Charles Dickens uses marriage as a vehicle for explaining how strong female characters were able to thrive in a male dominant society. This paper examines how the personality traits of his characters clearly align with the struggle for power between men and women and highlights the strengths of several of the female personalities.© BrainMass Inc. brainmass.com June 17, 2018, 8:28 pm ad1c9bdddf
If you want to start a heated debate with your friends, bring up the issue of feminism in Charles Dickens novels. Dickens has a charming way of addressing social issues by exposing the mistreatment of orphans and many other unfortunate groups; so well that he even invokes sympathy for criminals, while giving readers a good laugh. It is through his innovative use of words and description that we are able to live through his characters and personally identify with their experiences. Although Dickens does a great job of addressing the perils of society, the female characters that are chosen to represent the feminist movement, are often harshly portrayed and have manly characteristics. There are a few who harbor angelic demeanors, but through weak countenances, are often shortchanged by death, controlled by men, and spoken for. Through marriage, many of these characters are subjected to stifling their desires in exchange for dominance, which in some cases, transforms them into bitter individuals and binds them to unhealthily submissive lifestyles.
It is not apparent whether Dickens meant for any of his characters to appear weak or helpless in any way, but it is evident that many of these personalities possess these unfortunate attributes. There are several personalities who represent strong standpoints against the dehumanization and subjugation of women, as dainty little creatures, bound by kitchens and other housework. But, there are, nevertheless, a few others who are poor representations of the strong, Eve-like creatures that God destined them to be. Therefore, it can be concluded that many of the women who appear in Oliver Twist, David Copperfield, and Great Expectations, have a way of representing feminism both positively and negatively. Not only do they complement and mirror each other, but they strongly embody female ladies of dominance, which exacerbates the effects of marriage on women.
Here, we begin our discussion with Great Expectations, which is comprised of several good feminist characters, many of which abuse the confines of marriage and befall terrible fates. For much of the novel, they are somehow able to remain strong through mischance, but their own selfish desires seem to get the best of them. These ladies of dominance are great contrast to the idea that women are pieces of property, created merely to perform housework and rear children; perhaps because they were dominant in both their homes and with certain members of society. The characters that stand out the most in this novel are Mrs. Joe, Miss Havisham, and Estella. Through their interaction with other characters, it is proven that they possess strong feminist characteristics and rebel against the confines of marital restrictions.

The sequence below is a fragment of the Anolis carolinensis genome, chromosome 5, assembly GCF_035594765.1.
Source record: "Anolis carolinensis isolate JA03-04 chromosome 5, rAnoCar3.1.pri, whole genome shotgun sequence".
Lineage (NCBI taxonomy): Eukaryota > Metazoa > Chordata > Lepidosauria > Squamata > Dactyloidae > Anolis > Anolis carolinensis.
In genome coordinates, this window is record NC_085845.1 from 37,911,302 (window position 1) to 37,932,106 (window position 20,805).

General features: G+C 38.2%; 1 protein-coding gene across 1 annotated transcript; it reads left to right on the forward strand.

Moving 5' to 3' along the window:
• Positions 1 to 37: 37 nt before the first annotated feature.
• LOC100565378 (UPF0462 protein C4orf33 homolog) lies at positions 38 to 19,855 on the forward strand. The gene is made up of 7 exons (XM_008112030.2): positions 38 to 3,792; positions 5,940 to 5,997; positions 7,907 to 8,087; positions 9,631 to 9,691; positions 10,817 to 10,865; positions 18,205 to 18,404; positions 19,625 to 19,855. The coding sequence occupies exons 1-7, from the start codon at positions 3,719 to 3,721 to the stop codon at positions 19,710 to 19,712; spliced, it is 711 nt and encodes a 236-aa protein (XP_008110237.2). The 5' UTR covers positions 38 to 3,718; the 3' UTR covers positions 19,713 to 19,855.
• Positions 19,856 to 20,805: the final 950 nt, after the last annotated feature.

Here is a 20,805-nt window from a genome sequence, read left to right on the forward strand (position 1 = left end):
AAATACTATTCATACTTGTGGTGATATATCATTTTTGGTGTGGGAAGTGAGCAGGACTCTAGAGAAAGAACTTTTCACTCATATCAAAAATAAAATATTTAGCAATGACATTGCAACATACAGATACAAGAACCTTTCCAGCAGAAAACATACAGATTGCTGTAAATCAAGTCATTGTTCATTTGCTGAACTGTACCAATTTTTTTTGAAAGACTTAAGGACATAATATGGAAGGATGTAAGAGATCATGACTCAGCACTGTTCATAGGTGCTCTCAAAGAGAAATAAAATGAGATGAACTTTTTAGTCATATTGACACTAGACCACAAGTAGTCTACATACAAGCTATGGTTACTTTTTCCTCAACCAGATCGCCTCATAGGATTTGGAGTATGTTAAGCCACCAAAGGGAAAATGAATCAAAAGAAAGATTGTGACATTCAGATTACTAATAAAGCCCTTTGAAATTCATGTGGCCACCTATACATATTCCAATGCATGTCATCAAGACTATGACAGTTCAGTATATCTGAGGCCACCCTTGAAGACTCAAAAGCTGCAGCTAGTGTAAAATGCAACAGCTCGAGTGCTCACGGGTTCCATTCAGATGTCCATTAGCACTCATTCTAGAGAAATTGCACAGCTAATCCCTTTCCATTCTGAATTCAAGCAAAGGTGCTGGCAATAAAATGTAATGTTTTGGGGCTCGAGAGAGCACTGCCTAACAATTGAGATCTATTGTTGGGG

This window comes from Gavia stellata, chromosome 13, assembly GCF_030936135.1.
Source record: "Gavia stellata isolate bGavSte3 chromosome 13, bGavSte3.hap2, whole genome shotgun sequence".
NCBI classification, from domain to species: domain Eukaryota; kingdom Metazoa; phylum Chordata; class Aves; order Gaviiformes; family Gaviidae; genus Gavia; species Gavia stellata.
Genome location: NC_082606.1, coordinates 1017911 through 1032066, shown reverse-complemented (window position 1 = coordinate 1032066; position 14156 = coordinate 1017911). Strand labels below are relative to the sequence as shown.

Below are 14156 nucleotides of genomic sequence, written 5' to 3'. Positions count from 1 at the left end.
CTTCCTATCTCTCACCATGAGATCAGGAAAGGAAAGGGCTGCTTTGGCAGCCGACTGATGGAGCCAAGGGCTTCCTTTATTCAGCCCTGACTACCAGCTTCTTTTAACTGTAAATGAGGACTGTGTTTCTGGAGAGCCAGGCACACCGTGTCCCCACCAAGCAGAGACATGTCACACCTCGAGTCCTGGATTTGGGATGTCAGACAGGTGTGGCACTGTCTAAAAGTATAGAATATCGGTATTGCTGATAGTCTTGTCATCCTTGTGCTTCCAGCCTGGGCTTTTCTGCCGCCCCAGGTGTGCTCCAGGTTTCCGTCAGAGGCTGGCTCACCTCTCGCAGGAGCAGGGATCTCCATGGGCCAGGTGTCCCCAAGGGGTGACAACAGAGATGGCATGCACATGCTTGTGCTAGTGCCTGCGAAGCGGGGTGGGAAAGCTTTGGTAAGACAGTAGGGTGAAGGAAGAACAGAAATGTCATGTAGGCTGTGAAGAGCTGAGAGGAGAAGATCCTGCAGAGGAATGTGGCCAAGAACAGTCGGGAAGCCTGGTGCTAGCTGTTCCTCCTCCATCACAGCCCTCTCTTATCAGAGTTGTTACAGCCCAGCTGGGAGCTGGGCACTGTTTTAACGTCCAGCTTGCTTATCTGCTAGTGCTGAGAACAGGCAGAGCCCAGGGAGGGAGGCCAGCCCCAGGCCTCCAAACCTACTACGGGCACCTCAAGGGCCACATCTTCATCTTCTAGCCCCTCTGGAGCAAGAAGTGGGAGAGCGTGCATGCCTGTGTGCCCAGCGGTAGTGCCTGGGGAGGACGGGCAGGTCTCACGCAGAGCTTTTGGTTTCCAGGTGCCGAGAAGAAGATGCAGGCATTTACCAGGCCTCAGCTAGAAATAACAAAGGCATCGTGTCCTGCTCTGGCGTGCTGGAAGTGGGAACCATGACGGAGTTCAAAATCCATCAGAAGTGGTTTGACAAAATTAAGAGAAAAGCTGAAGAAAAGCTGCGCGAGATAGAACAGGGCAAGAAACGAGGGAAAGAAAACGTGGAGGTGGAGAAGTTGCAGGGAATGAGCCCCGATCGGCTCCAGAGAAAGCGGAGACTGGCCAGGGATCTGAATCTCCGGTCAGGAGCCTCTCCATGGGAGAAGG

Mrs. Joe is the first lady that the reader is introduced to. She is the sister of the main character, Pip, and the wife of, his confidant, Joe. It is apparent that Mrs. Joe has dreams of being accepted into high society and that she will do just about anything to get there, but she feeds into the stereotype that in order for a woman to raise her position in society, she must marry. To follow through with her plan of beating the system, she teams up with Mr. Pumblechook, who also wishes to raise his social status. Mr. Pumblechook too is a member of the middle-class, but becomes bound by unwanted obligations when faced with the responsibility of fixing the mess that she has made with their child. Although Mrs. Joe is strong in many aspects, she does have a few weaknesses. This can be seen through the ill treatment of her child and the fact that she doesn't take responsibility for being a parent.
"She concluded by throwing me- I often served as a connubial missle- at Joe, who, glad to get hold of me on any terms, passed me on into the chimney quietly fenced me up there with his great leg," her child explains, (7). This is done at Joe's expense, a person who can be characterized as being both domineering and submissive at times. It's apparent from their interactions that he needs some direction in life, but does not deserve to be bullied. He gives the impression that he is marrying into to a life of companionship and possibly love, but never comes into the realization that he has married a hardened woman. The abuse that the child and Joe receive from Mrs. Joe takes away from the positive development of the other characters, and serves as a mechanism designed to destroy what little love remains inside of her child and the husband.
Mrs. Joe also isn't on such great terms with Pip. She takes full responsibility for Pip during his infancy after their parents die, but seems to hold him responsible for the misfortune that they experience. She seldom acknowledges that it was her "choice" to care for him, not an obligation, but she only chose to with ulterior motive. Mrs. Joe also tries to use Pip to gain income and move up in society. If she can win Miss Havisham's favor by sending Pip to play for her, that's all she ...
Charles Dickens novels are long but enjoyable reads. Each story takes the audience on adventurous journeys through history and asks them to ponder how they would handle different life situations. The lifelike qualities and experiences of these characters, help readers better identify with their personalities, and portray an understanding of the hardship that many endured throughout that era.